Minister of Planning and Investment Nguyen Chi Dung told the National Assembly (NA) last week that his ministry (MPI) will officially submit a draft amendment to Decree No.57/2018/ND-CP on encouraging enterprises to invest in the agricultural and rural sector next month.
Decree 57 was enacted in 2018 after a five-year process. It covers many types of incentives regarding rental of land and water surface, land concentration, transfer and application of high technology, human resources training and market expansion, and investing in manufacturing agricultural machinery and equipment.
“A law on attracting agricultural investment and rural development has yet to be considered, but Decree 57 is being amended in a manner that there will be more beneficiaries, with policies being more attractive and resources easier to mobilise for implementation,” Minister Dung said.
It is expected that the new legal framework will be sufficiently attractive enough for businesses to cultivate their high-tech agricultural projects, and import high technologies into the country.
Vietnam’s agricultural sector last year grew 2.85 per cent on-year, with total export revenue of $48.6 billion, up from $41.2 billion in 2020. The figure is expected to reach more than $50 billion this year, according to the Ministry of Agriculture and Rural Development (MARD), which commits to cutting hundreds more administrative procedures for businesses and investors.
Plans accelerated to boost investment in agriculture-illustration photo
Wooing more funding
How to lure more investment into agriculture was a heated topic at last week’s Q&A session with the NA. Deputies like Huynh Thanh Phuong, representing the south-eastern province of Tay Ninh, grilled Minister of Agriculture and Rural Development Le Minh Hoan and Minister Dung, as they are responsible for policies in this area.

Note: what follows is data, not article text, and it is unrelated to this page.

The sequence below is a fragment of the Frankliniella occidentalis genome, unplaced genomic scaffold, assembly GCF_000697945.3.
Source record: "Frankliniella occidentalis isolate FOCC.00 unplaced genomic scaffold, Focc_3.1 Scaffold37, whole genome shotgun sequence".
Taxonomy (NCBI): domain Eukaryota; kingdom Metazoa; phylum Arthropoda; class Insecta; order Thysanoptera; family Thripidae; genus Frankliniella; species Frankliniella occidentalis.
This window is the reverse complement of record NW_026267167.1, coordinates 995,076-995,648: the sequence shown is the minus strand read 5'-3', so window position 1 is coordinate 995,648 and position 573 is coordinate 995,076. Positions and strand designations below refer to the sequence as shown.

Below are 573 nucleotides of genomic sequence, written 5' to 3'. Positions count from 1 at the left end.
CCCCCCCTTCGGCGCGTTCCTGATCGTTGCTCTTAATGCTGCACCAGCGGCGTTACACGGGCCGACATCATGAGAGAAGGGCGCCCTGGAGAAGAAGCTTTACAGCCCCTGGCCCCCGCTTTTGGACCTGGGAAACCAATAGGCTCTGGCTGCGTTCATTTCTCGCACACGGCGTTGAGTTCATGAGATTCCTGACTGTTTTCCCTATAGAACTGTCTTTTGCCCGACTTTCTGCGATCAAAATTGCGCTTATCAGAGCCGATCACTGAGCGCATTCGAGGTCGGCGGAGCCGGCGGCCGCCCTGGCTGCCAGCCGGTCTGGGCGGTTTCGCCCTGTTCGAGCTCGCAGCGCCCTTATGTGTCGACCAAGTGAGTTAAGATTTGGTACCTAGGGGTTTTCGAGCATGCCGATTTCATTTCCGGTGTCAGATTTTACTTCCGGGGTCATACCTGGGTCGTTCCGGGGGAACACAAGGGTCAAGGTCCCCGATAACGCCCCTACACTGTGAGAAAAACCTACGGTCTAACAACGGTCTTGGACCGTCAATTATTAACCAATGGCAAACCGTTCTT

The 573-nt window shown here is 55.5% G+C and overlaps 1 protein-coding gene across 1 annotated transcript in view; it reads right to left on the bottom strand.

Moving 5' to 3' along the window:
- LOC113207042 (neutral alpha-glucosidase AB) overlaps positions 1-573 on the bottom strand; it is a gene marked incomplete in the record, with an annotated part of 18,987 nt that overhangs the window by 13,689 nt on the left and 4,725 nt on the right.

“Enterprises are considered a backbone for developing large-scale agriculture based on a commodity-based development orientation with the application of science and technology for exports,” Phuong said. “However, the attraction of investment in agriculture over many years has faced lots of difficulties due to climate change, natural disasters, and epidemics. This has discouraged investors and businesses from pouring money in.”
He also pointed out that there have been many bottlenecks impeding enterprises and investors, such as difficult access to land and markets as well as cumbersome administrative procedures. “With your responsibility, what solutions and actions will be enacted and taken to radically change the situation, in which there will be more space for the agricultural sector to flourish?,” Phuong asked Minister Hoan.
Deputy Nguyen Ngoc Son, representing the northern province of Hai Duong, also said that Vietnam is surging to become a potential land for developing high-tech agriculture closely linked with eco-tourism, to which many investors are paying attention.
“Nevertheless, a series of obstructions remain involving access to land and capital, difficulties in high-quality human resources, and especially a lack of zones specialised in high-tech agricultural development,” Son said.
And deputy Duong Khac Mai, representing the Central Highlands province of Dak Nong, also underlined the need for more effective mechanisms and policies to lure investment into agriculture.
“What can the government do to turn Vietnam’s agriculture into an attractive investment magnet for investors?,” Mai asked.
Minister Hoan said that during the process of drafting the amendments to Decree 57, the MARD will “work with high-tech agricultural enterprises in order to find out more difficulties facing them, so that feasible solutions can be applied to the new policy in favour of businesses and investors. We hope the new policy will help the country attract more agricultural investment.”
The government aims to see an average annual 6-8 per cent rise in agro-forestry-fishery exports by 2030, when there will be 80,000-100,000 effectively operating agricultural enterprises, including 3,000-4,000 large-scale ones and 6,000-8,000 medium-sized ones.
Figures from the MPI showed that in the first five months of 2022, Vietnam attracted only six agro-forestry-fishery projects registered at only $19 million, in addition to $12 million as additional capital from operational projects.
As of May 20, the country had 523 agro-forestry-fishery projects registered at $3.84 billion, accounting for merely 1.49 per cent of total foreign-invested projects in Vietnam, and 0.9 per cent of total foreign direct investment.